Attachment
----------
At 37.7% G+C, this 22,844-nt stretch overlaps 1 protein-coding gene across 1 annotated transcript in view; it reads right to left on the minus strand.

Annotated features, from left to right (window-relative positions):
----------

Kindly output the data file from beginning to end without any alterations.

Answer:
At 37.7% G+C, this 22,844-nt stretch overlaps 1 protein-coding gene across 1 annotated transcript in view; it reads right to left on the minus strand.

Annotated features, from left to right (window-relative positions):